- Fresh or frozen vegetables and fruits.
- Fresh or frozen beef, chicken, turkey, and fish. Note that salt is often added to whole turkeys, so be sure to read the label.
- Check all labels to see how much salt is in each serving of your food. A product with less than 100 mg of salt per serving is good.
- Ingredients are listed in order of the amount the food contains. Avoid foods that list salt near the top of the list of ingredients.
- Look for these words: low-sodium, sodium-free, no salt added, sodium-reduced, or unsalted.
- Most canned foods, unless the label says low or no sodium. Canned foods often contain salt to preserve the color of the food and keep it looking fresh.
- Processed foods, such as cured or smoked meats, bacon, hot dogs, sausage, bologna, ham, and salami.
- Packaged foods such as macaroni and cheese and rice mixes.
- Anchovies, olives, pickles, and sauerkraut.
- Soy and Worcestershire sauces.
- Tomato and other vegetable juices.
- Most cheeses.
- Many bottled salad dressings and salad dressing mixes.
- Most snack foods, such as chips or crackers.
- Replace salt with other seasonings. Pepper, garlic, herbs, and lemon are good choices.
- Avoid packaged spice blends. They often contain salt.
- Use garlic and onion powder, not garlic and onion salt.
- Do not eat foods containing monosodium glutamate (MSG).
- Replace your salt shaker with a salt-free seasoning mix.
- Use oil and vinegar on salads. Add fresh or dried herbs.
- Eat fresh fruit or sorbet for dessert.
- Stick to steamed, grilled, baked, boiled, and broiled foods with no added salt, sauces, or cheese.
- If you think the restaurant might use MSG, ask them not to add it to your order.
- Some over-the-counter medicines, such as antacids and laxatives, have a lot of salt in them. If you need these medicines, ask your doctor or pharmacist what brands contain little or no salt.
- Home water softeners add salt to water. If you have one, limit how much tap water you drink. Drink bottled water instead.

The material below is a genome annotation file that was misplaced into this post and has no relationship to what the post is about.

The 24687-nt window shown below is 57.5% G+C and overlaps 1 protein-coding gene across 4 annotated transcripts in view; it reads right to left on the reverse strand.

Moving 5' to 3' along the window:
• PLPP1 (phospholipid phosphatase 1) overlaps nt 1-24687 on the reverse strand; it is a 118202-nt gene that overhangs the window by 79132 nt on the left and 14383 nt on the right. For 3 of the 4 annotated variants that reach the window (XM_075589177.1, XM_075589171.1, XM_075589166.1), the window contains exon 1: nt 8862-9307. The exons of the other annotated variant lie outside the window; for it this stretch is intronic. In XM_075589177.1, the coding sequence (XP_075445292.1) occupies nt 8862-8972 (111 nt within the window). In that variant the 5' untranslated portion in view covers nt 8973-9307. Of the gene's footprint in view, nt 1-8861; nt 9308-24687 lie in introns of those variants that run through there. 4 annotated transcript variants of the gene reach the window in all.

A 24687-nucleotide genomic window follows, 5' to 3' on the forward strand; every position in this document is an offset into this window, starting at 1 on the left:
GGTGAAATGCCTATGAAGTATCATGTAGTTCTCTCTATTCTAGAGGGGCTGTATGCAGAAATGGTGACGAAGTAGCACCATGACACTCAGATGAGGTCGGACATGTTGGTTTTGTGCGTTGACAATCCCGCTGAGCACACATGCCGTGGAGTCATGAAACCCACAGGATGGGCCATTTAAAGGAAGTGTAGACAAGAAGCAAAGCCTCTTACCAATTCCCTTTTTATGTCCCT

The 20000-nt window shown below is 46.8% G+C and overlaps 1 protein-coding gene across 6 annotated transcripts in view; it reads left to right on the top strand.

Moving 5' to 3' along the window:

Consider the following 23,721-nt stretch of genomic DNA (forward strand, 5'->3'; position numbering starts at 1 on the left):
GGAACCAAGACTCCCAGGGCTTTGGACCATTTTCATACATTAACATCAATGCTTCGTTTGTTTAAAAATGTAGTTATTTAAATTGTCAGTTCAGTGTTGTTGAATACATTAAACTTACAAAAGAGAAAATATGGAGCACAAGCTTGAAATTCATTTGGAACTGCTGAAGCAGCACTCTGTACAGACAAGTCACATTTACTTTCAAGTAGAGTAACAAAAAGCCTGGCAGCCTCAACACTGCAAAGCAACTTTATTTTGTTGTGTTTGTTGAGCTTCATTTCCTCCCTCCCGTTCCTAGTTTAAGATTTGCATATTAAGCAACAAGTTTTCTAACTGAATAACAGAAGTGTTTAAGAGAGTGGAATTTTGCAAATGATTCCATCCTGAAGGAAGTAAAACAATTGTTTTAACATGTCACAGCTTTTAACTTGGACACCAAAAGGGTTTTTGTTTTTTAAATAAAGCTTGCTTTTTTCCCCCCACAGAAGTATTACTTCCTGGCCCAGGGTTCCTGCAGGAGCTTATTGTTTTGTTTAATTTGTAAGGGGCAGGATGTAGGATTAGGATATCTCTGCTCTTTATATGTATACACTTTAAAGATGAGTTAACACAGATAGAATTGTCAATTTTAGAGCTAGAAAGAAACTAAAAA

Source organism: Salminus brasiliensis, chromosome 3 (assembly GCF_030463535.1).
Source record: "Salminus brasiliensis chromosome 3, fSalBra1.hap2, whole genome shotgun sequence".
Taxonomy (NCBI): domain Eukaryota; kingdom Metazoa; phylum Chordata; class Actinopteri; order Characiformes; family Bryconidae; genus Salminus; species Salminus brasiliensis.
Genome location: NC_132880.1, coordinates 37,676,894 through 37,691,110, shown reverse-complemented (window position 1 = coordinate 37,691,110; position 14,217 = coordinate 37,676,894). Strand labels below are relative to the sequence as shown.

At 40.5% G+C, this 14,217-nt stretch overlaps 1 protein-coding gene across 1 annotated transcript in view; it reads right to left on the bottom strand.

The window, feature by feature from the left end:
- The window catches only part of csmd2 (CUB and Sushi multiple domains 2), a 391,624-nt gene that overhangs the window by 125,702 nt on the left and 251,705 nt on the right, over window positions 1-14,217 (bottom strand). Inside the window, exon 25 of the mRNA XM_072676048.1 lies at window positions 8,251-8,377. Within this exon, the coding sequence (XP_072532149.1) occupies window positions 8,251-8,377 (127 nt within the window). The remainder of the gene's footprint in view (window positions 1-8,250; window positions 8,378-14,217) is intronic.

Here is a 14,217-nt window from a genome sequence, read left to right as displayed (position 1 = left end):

- Avoid caffeine and alcohol, which may make symptoms worse.
- If you smoke, quit. Quitting may help reduce symptoms.
- Some people find that managing allergy symptoms and avoiding allergy triggers helps decrease Ménière's symptoms.
- Get plenty of sleep and take steps to reduce stress.
Hydrops; Endolymphatic hydrops
You've seen your doctor for Ménière's disease. During Ménière's attacks, you may have . You may also have hearing loss (usually in one ear) and ringing or roaring in the affected ear, called .
During attacks, some people find bed rest helps relieve vertigo symptoms. Your doctor may prescribe medicines like diuretics (water pills) or antihistamines to help. Surgery may be used in some cases with persistent symptoms, although this has risks and is rarely recommended.
There is no cure for Ménière's disease. However, making some lifestyle changes can help prevent or reduce attacks.
Eating a low-salt (sodium) diet helps reduce the fluid pressure in your inner ear. This can help control symptoms of Ménière's disease. Your doctor may recommend cutting back to 1500 - 2000 mg of sodium per day. This is about ¾ teaspoon of salt.
Start by taking the salt shaker off your table, and don't add any extra salt to foods. You get plenty from the food you eat.
These tips can help you cut the extra salt from your diet.
When shopping, look for healthy choices that are naturally low in salt, including:
Learn to read labels.
Foods to avoid include:
When you cook and eat at home:
When you go out to eat:
Try to eat the same amount of food and drink the same amount of fluid at about the same time every day. This can help reduce changes in the fluid balance in your ear.
Other lifestyle changes
For some people, diet alone won't be enough. If needed, your doctor may also give you water pills (diuretics) to help reduce the fluid in your body and fluid pressure in your inner ear. You should have regular follow-up exams and lab work as suggested by your doctor. Antihistamines may also be prescribed. These medicines may make you sleepy, so you should first take them when you don't have to drive or be alert for important tasks.
If surgery is recommended for your condition, be sure to talk with your surgeon about any specific restrictions you may have after surgery.
When to call your doctor
Call your doctor if you have symptoms of Ménière's disease, or if symptoms get worse. These include hearing loss, ringing in the ears, or dizziness.
Crane BT, Schessel DA, Nedzelski J, Minor LB. Peripheral Vestibular Disorders. In: Flint PW, Haughey BH, Lund VJ, Niparko JK, Richardson MA: Cummings Otolaryngology: Head & Neck Surgery, 5th ed. Philadelphia, Pa: Mosby Elsevier; 2010: chap 165.
Derebery MJ, Berliner KI. Allergy and its relation to Ménière's disease. Otolaryngol Clin North Am. 2010; 43(5):1047-58.
Syed I, Aldren C. Ménière's disease: an evidence based approach to assessment and management. Int J Clin Pract. 2012; 66(2):166-70.
- Review date:
- November 13, 2014
- Reviewed by:
- Joseph V. Campellone, M.D., Division of Neurology, Cooper University Hospital, Camden, NJ. Review provided by VeriMed Healthcare Network. Also reviewed by David Zieve, MD, MHA, Isla Ogilvie, PhD, and the A.D.A.M. Editorial team.
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